Many RV couples divide the labor, which is OK. However, both parties need to know how to drive the rig. Yes, driving a motorhome or a truck towing a trailer or 5th wheel can be a little scary, but you need to know how to do it. Moreover, you need to practice on a regular basis. What if your partner has an accident or a heart attack while you’re boondocking? You need to drive the rig, even if you are short, and not very strong.

Likewise, both parties ought to know how to cook a basic meal, dump and fill the tanks, run the generator and everything else. While dividing the labor is OK, it shouldn’t be an excuse to not know how to do whatever needs to be done while on the road. One day, you could really regret it.

Medications and First Aid

If you need medications to survive, keep enough onboard to get you through at least 2 weeks. You’ll also want to map out pharmacies along your routes where you can get your prescriptions refilled.

Accidents do happen, and you want to be prepared, so you’ll also want to keep a comprehensive first aid kit onboard.

Paper Goods and Other Stuff

Be sure to keep at least a 2-week supply of toilet paper and paper towels on board. You may also want to keep a supply of paper plates and cups.

Also make sure you have hand sanitizer, baby wipes, soap, dish soap, shampoo, conditioner, lotion and anything else you need to maintain good hygiene. Baby wipes are to boondockers preferred alternative to a shower! You can stock up on these things at the dollar store.

And don’t forget the batteries! Keep a good stock of AAs and whatever size your stuff needs.

Carry a Tool Kit

Make room for a tool box, with both house and vehicle tools. You might need to fix something on the road.

Solar Power and/or a Generator

If you have a motorhome, you may have a built-in generator already. If you don’t already have a generator or solar panels, you should definitely consider setting up your RV for off-grid power.

A solar system can be sized to most rigs and most budgets. You can spend thousands of dollars for panels on the roof, or just a few hundred for a portable panel. Likewise, a good gas or diesel generator will also cost you quite a bit. But having off-grid power is invaluable.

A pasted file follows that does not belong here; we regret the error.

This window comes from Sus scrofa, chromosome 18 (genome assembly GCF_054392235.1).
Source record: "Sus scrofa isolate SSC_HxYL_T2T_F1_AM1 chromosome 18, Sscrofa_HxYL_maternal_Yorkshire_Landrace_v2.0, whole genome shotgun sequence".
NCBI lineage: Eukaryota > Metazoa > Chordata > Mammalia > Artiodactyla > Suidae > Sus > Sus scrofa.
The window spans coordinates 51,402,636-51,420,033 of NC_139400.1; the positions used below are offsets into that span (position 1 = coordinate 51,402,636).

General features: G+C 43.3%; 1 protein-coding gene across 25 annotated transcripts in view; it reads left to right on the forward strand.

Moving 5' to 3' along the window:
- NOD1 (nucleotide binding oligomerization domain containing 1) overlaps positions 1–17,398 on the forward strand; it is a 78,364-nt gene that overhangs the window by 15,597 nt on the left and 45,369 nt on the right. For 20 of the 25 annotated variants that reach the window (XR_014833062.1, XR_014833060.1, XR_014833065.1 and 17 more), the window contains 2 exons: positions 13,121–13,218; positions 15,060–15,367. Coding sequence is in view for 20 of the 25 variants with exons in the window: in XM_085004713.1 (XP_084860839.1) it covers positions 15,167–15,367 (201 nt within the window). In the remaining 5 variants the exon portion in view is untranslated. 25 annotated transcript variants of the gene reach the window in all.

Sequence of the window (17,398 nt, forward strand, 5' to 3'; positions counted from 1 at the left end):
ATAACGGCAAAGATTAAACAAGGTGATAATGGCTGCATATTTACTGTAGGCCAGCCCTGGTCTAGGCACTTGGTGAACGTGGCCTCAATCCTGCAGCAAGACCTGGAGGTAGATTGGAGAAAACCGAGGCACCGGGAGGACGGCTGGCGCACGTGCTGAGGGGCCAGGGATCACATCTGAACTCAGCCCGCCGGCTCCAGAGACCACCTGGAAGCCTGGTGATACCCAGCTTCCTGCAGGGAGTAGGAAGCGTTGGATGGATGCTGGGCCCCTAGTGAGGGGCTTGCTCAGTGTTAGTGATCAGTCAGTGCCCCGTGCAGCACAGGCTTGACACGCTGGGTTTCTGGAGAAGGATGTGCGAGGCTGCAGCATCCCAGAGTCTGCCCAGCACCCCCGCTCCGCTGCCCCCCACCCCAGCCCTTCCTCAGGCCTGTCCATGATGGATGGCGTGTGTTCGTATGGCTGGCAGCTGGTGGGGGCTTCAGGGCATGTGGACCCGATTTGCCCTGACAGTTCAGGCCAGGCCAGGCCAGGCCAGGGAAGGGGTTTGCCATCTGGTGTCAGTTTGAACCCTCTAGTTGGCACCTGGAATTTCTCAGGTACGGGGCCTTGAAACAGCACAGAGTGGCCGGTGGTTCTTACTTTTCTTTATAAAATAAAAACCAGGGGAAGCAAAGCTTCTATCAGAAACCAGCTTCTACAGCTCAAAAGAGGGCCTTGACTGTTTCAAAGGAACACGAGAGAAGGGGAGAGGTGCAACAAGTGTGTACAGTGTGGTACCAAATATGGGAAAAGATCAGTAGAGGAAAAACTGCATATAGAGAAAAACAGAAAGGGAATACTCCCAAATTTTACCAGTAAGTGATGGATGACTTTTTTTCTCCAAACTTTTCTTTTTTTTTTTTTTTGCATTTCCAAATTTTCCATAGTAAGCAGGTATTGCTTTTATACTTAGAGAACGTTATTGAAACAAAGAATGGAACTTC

One beautiful thing about solar, is it is completely silent. Besides the panels, you’ll also need a charge controller and a power inverter. To learn more about solar for your RV, click here.

Know Where You Are Going

If you need to leave because of a hurricane or a tornado, leave as soon as possible to avoid getting stuck in traffic.

Also, wherever you are, have in mind someplace you can go in case of an emergency. Steer clear of the big cities, and also steer clear on the big interstates. Wherever you are, take a look at Google maps or your paper maps for side roads that will also take you where you need to go.

You can head for a small town that you know of, or a campground. Where you go will depend on where you are as well as the situation. However, a place with water is perfect.

It’s a good idea to keep a map atlas onboard; do not depend on your cellphone apps in an emergency situation. You can also make notes on a paper map, detailing places you’ve been. If you don’t know how to read a map, learn how.

Alternative Communication

We’ve all become quite dependent on our cell phones, however, you may want to consider getting a CB or a Ham radio. If there are two or more in your party, you may also want to get a set of two-way radios.

Learn Everything You Can on the Subject of Prepping

These are just a few of the basic things you can do to get your RV prepared and ready to roll during an emergency. There is always more to learn. Take your own RV and lifestyle into account, and begin planning now.